Aluminium 13 Al 6.75E+7 4.5E+3 P ?
Silicon 14 Si 2.3E+8 2.9E+3 P P
Phosphorus[123] 15 P 1.2E+6 1.0 P P
Sulphur 16 S 9.0E+5 P P
Chlorine 17 Cl 1.9E+6 1.94E+7 P P
Argon 18 Ar 1E+7 1.9 P
Potassium 19 K 2.16E+7 3.9E+5 P P
Calcium 20 Ca 3.25E+7 4.1E+5 P P
Scandium 21 Sc 2.0E-1 ?
Titanium 22 Ti 5.5E+6 P
Vanadium 23 V ?
Chromium 24 Cr P ?
Manganese 25 Mn 4.0E-1 P P
Iron 26 Fe 4.23E+7 3.4 P P
Cobalt 27 Co 3.9E-1 P ?
Nickel 28 Ni 6.6 P
Copper 29 Cu P P
Zinc 30 Zn P P
Gallium 31 Ga P
Germanium 32 Ge P
Arsenic 33 As P ?
Selenium 34 Se P ?
Bromine 35 Br 6.7E+4 P P
Krypton 36 Kr P
Rubidium 37 Rb ?
Strontium 38 Sr P ?
Yttrium 39 Y ?
Zirconium 40 Zr P
Niobium 41 Nb ?
Molybdenum 42 Mo P
Technetium 43 Tc ?
Ruthenium 44 Ru ?
Rhodium 45 Rh ?
Palladium 46 Pd P
Silver 47 Ag P ?
Cadmium 48 Cd ?
Indium 49 In ?
Tin 50 Sn P P
Antinomy 51 Sb ?
Tellurium 52 Te P
Iodine 53 I P P
Xenon 54 Xe P
Caesium 55 Cs P ?
Barium 56 Ba P ?
Lanthanum 57 La P
Cerium 58 Ce
Praseody­mium 59 Pr
Neodymium 60 Nd
Promethium 61 Pm 0 0 0
Samarium 62 Sm
Europium 63 Eu
Gadolinium 64 Gd
Terbium 65 Tb
Dysprosium 66 Dy
Hafnium 67 Ho
Erbium 68 Er
Thulium 69 Tm
Ytterbium 70 Yb
Lutetium 71 Lu
Haffnium 72 Hf
Tantalum 73 Ta P
Tungsten 74 W P
Rhenium 75 Re
Osmium 76 Os ?
Iridium 77 Ir P
Platinum 78 Pt P
Gold 79 Au P ?
Mercury 80 Hg P ?
Thallium 81 Tl P
Lead 82 Pb P ?
Bismuth 83 Bi P ?
Polonium 84 Po
Astatine 85 At 0 0 0 0 0
Radon 86 Rn 0 0 0 P 0
Francium 87 Fr 0 0 0 0 0
Radium 88 Ra 0 0 0 P 0
Actinium 89 Ac 0 0 0 0 0
Thorium 90 Th ?
Protactinium 91 Pa
Uranium 92 U P
Neptunium 93 Np
Plutonium 94 Pu ?
Americium 95 Am 0 0 0 0 0
Curium 96 Cm 0 0 0 0 0
Berkelium 97 Bk 0 0 0
Californium 98 Cf 0 0 0
Einsteinium 99 Es 0 0 0
Fermium 100 Fm 0 0 0
Mendelevium 101 Md 0 0 0
Nobelium 102 No 0 0 0
Lawrencium 103 Lr 0 0 0
Rutherfordium 104 Rf 0 0 0
Dubnium 105 Db 0 0 0
Seaborgium[124] 106 Sg 0 0 0
Bohrium 107 Bh 0 0 0
Hassium 108 Hs 0 0 0
Meitnerium 109 Mt 0 0 0
Darmstadtium 110 Ds 0 0 0
Roentgenium 111 Rg 0 0 0
Totals

 

Use of Elements

Element Use
Hydrogen (Basic)
Helium Basic to the universe – engineering (inert gas)
Lithium Ceraics, metal alloys, drugs, electronics
Beryllium Alloys, nuclear energy uses, very poisonous – many uses
Boron Electronics, semiconductors, medical, materials, etc.
Carbon (Basic)
Nitrogen (Basic)
Oxygen (Basic)
Fluorine
Neon
Sodium (Basic)
Magnesium (Basic)
Aluminium
Silicon (Basic)
Phosphorus (Basic)
Sulphur (Basic)
Chlorine (Basic)
Argon
Potassium (Basic)
Calcium (Basic)
Scandium
Titanium
Vanadium
Chromium
Manganese
Iron (Basic)
Cobalt
Nickel
Copper
Zinc
Gallium
Germanium
Arsenic
Selenium
Bromine
Krypton
Rubidium
Strontium
Yttrium
Zirconium
Niobium
Molybdenum
Technetium
Ruthenium
Rhodium
Palladium
Silver
Cadmium
Indium
Tin
Antinomy
Tellurium
Iodine
Xenon
Caesium
Barium
Lanthanum
Cerium
Praseody­mium
Neodymium
Promethium
Samarium
Europium
Gadolinium
Terbium
Dysprosium
Hafnium
Erbium
Thulium
Ytterbium
Lutetium
Haffnium
Tantalum
Tungsten
Rhenium
Osmium
Iridium
Platinum Engineering and decorative uses
Gold Many engineering – and cosmetic (decorative) – uses
Mercury Many engineering uses
Thallium Used in medicine, glass manufacture, electronics and poisons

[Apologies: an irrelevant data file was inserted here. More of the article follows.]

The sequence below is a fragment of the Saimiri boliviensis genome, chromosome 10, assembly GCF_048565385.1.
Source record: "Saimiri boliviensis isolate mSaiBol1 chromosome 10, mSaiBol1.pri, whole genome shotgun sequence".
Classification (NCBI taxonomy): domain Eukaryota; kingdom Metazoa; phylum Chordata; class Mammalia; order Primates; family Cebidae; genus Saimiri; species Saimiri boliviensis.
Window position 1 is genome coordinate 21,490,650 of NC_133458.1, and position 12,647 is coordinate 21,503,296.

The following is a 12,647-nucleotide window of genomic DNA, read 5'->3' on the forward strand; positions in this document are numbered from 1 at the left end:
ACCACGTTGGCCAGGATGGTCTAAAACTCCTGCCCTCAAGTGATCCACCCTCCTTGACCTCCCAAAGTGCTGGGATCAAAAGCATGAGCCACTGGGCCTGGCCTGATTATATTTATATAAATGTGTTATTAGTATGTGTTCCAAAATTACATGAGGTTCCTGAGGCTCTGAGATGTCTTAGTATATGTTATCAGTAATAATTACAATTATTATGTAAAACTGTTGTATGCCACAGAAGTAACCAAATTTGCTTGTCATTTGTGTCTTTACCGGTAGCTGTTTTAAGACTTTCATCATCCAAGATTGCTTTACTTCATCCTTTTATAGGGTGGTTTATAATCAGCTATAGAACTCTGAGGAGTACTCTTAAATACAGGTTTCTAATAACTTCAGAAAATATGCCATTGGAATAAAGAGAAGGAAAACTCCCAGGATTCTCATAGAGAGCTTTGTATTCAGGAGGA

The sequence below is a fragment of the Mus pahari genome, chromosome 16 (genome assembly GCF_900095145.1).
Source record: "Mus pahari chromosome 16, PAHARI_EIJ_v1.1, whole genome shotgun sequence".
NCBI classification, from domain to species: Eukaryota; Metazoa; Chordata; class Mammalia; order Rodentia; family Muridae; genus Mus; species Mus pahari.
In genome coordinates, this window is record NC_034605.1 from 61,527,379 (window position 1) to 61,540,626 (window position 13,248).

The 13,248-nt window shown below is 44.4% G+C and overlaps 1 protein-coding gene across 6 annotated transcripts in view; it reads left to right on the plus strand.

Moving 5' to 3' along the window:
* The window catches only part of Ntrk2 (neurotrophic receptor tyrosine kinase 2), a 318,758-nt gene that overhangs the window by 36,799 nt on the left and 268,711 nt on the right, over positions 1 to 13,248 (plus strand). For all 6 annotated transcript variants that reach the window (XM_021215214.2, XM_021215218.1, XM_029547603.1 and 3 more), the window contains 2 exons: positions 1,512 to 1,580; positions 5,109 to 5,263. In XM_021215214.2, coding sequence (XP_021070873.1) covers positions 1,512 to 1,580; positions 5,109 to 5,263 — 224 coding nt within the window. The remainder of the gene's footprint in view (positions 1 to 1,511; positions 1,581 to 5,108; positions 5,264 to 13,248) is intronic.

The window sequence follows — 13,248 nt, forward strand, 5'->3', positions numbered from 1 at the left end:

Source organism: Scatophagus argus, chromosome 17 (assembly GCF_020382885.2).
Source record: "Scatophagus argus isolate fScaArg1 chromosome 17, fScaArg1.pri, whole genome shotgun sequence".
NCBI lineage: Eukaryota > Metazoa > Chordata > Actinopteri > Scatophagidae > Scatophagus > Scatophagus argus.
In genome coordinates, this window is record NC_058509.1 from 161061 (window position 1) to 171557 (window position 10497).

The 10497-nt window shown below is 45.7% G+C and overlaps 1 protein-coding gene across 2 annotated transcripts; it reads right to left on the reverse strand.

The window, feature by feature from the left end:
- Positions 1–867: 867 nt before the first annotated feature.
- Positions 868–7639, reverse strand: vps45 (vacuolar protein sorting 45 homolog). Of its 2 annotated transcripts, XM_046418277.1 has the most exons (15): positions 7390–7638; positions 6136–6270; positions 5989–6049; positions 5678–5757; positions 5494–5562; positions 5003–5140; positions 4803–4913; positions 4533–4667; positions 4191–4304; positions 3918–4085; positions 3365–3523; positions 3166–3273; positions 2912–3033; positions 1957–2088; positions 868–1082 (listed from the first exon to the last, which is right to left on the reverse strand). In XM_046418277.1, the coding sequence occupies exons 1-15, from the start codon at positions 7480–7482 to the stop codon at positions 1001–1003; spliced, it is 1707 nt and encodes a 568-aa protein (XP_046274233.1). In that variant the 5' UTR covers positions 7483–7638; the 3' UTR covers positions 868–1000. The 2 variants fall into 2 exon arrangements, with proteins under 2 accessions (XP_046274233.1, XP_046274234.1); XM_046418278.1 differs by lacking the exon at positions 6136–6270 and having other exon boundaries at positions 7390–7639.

Lead Many engineering uses
Bismuth Metal alloys, nuclear energy, medical and cosmetic compounds
Polonium Energy source, radiation source – but extremely dangerous
Astatine
Radon Cancer treatment, inert gas
Francium
Radium (Possible radiation source)
Actinium Valuable neutron (radiation) source
Thorium Nuclear energy, metal alloys, welding
Protactinium
Uranium Nuclear energy, glass colouring
Neptunium (Possible radiation source)
Plutonium Waste product from production of fission energy, but also an energy source itself.
Americium Efficient radiation source
Curium (Possible energy source)
Berkelium
Californium
Einsteinium
Fermium
Mendelevium
Nobelium
Lawrencium
Rutherfordium
Dubnium
Seaborgium
Bohrium
Hassium
Meitnerium
Darmstadtium
Roentgenium

Asteroids

Asteroids are divided into classes. C = Carbonaceous, S = Silicacious, M = Metalic were the first classes – but now there are other, subordinate forms.

Tholen classification:

C-group dark carbonaceous objects, including several sub-types:
B-type, F-type G-type, C-type the remaining majority of ‘standard’ C-type asteroids. This group contains about 75% of asteroids in general.)
S-type silicaceous (i.e. stony) objects. This class contains about 17% of asteroids in general.
X-group: M-type metallic objects, the third most populous group, E-type differ from M-type mostly by high albedo, P-type differ from M-type mostly by low albedo
A-type a small category
D-type a small category
T-type a small category
Q-type for (1862) Apollo
R-type for (349) Dembowska
V-type for (4) Vesta

SMASS forms:
C-group of carbonaceous objects including: B-type largely overlapping with the Tholen B and F types, C-type the most ‘standard’ of the non-B carbonaceous objects, Cg Ch Cgh somewhat related to the Tholen G type, Cb transition objects between plain C and B types.

S-group of silicaceous (stony) objects including: A-type, Q-type, R-type, K-type (a new category), L-type (a new category), S-type (the most ‘standard’ of the S group), Sa, Sq, Sr, Sk, and Sl transition objects between plain S and the other types in the group.